Annette Fowler

Google Correlate

Est. Reading Time: 2 minutes

As a software development project manager at Beacon, I’m also proud to say that I’m both an NPR and data geek, so I was elated to hear a story this week that united all of my passions:  Google Searches Are A Window Into Our Culture.  The tool “Google Correlate” is actually a fascinating window into how people are searching for not only one specific term, but an entire web of other related (or maybe not-so-related) terms.

The political example given in the story was somewhat predicable (Democrats– veggie-loving, fitness buffs; Republicans– meat-loving, weight-loss program participants), but my own searches turned up some interesting results on Google Correlate.  I am just starting work on a new website redesign for a well-known business school and was wondering what kind of associations I’d find if using terms related to that school (thinking I might be able to use this information with regard to site design and features).  Here’s the terms I tried:

  • business school– while many of the U.S.’s top business schools are listed, I was surprised to see the appearance of “art schools” and “art colleges” as correlating terms.  Wonder if my client has considered cross-promotion with this demographic?  Could a more “artsy” site design have benefits in this area?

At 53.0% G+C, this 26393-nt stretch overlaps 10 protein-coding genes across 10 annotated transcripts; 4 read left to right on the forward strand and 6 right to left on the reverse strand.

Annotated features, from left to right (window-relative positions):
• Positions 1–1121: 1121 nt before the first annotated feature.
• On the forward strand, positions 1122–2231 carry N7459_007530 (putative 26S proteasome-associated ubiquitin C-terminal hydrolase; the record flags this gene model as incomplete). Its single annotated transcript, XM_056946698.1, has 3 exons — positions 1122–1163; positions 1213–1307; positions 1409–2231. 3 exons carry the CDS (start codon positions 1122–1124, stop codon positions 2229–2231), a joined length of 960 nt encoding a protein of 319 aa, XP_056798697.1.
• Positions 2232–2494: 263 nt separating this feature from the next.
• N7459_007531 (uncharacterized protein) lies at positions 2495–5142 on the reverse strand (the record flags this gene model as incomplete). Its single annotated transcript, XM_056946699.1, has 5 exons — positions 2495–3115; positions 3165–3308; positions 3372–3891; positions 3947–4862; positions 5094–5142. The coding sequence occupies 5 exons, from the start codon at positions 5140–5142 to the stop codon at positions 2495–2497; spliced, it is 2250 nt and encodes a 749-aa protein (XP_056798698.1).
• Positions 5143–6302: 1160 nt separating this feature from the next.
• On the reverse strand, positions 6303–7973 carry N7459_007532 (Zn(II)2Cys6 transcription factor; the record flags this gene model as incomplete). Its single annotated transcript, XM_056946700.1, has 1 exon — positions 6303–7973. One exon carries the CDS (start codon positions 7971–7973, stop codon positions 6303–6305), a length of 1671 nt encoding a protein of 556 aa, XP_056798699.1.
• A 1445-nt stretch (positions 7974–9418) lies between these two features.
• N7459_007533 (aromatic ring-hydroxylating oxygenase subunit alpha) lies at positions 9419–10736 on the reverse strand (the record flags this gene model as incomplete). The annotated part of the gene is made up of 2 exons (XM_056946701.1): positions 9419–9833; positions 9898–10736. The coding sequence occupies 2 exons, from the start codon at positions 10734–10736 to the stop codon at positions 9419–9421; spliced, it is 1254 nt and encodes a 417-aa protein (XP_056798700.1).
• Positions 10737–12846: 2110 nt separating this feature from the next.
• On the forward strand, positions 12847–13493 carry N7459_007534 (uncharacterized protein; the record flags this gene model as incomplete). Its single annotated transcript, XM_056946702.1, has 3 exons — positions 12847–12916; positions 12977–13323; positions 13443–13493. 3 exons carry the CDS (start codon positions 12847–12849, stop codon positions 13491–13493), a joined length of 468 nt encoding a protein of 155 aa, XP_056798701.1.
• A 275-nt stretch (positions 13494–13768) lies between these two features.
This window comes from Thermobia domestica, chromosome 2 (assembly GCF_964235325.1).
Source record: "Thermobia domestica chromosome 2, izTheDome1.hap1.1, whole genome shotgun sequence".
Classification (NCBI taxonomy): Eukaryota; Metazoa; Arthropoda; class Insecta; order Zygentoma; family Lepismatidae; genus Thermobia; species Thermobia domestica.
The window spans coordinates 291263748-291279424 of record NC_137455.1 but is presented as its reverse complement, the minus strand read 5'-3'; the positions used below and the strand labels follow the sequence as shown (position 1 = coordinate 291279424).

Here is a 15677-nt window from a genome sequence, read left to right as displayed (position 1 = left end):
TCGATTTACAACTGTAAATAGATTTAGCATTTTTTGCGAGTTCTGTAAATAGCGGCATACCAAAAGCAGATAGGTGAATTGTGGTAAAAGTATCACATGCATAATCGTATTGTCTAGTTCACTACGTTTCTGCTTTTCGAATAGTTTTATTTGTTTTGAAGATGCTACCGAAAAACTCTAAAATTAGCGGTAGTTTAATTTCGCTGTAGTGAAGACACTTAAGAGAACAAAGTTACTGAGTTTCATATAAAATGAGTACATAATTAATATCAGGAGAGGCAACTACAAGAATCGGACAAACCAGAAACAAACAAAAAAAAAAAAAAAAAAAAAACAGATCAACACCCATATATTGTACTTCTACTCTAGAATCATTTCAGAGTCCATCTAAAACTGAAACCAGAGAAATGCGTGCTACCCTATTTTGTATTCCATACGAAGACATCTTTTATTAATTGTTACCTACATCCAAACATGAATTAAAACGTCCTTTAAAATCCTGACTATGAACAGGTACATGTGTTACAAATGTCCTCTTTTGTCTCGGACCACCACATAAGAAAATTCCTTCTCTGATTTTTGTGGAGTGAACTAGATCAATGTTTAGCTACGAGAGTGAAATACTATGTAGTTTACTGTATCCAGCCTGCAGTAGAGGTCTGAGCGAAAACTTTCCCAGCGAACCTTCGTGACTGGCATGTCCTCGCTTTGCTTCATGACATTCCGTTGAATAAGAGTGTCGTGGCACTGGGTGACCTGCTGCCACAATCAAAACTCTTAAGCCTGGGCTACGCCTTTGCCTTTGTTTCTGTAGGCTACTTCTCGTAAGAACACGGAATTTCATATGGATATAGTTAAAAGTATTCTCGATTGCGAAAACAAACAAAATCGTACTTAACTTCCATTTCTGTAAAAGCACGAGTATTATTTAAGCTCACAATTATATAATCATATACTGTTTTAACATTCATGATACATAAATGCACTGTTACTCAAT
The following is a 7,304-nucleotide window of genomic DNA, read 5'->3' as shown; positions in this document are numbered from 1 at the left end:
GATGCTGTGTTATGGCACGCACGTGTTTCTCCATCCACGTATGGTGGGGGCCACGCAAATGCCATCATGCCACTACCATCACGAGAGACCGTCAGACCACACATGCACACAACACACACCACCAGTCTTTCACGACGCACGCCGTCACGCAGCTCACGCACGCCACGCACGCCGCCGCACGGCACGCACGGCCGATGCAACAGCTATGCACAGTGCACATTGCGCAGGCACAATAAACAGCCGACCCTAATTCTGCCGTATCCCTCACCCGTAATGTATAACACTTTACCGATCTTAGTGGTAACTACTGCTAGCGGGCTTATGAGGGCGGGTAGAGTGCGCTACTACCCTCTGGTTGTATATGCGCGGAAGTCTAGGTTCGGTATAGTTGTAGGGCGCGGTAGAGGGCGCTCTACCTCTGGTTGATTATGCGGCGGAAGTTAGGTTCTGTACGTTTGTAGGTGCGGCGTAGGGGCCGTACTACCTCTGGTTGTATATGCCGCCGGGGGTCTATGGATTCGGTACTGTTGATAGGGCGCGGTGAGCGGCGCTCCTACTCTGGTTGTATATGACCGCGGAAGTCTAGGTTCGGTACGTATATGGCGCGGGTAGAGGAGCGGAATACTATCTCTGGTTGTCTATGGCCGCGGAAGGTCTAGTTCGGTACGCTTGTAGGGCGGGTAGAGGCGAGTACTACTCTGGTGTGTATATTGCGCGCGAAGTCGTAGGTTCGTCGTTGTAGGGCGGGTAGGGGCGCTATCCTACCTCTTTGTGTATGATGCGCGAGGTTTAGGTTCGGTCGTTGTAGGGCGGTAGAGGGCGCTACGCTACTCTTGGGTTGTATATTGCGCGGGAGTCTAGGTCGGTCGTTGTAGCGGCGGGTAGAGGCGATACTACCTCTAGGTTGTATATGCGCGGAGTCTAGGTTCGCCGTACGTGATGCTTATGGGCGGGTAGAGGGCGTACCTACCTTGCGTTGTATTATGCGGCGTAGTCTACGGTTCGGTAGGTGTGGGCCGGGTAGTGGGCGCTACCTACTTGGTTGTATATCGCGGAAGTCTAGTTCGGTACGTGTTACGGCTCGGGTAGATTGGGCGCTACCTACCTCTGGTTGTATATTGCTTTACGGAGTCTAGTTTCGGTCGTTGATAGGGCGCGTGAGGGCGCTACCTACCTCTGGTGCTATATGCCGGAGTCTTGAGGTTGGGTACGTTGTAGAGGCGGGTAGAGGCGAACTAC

• management school– like the “art” association listed above, I was suprized to find “hospital association” as a correlation with “management school.”  Perhaps another marketing opportunity here?  Would a site feature that included possible hospital careers be helpful to these visitors?
  • mba school– oddly, this was a much more common search term in Utah than any other state.  Not sure how we can leverage this, but I’m sure we’ll bat it around for a while!


Also, don’t miss the comic book on the Google Correlate site – fun!  The most important point that the comic book emphasizes and bears repeating here– “Remember:  Correlation is not causation.”  Google doesn’t attempt to explain the correlation between terms, just show it to us in a manner for us to interpret and leverage.  Happy correlating!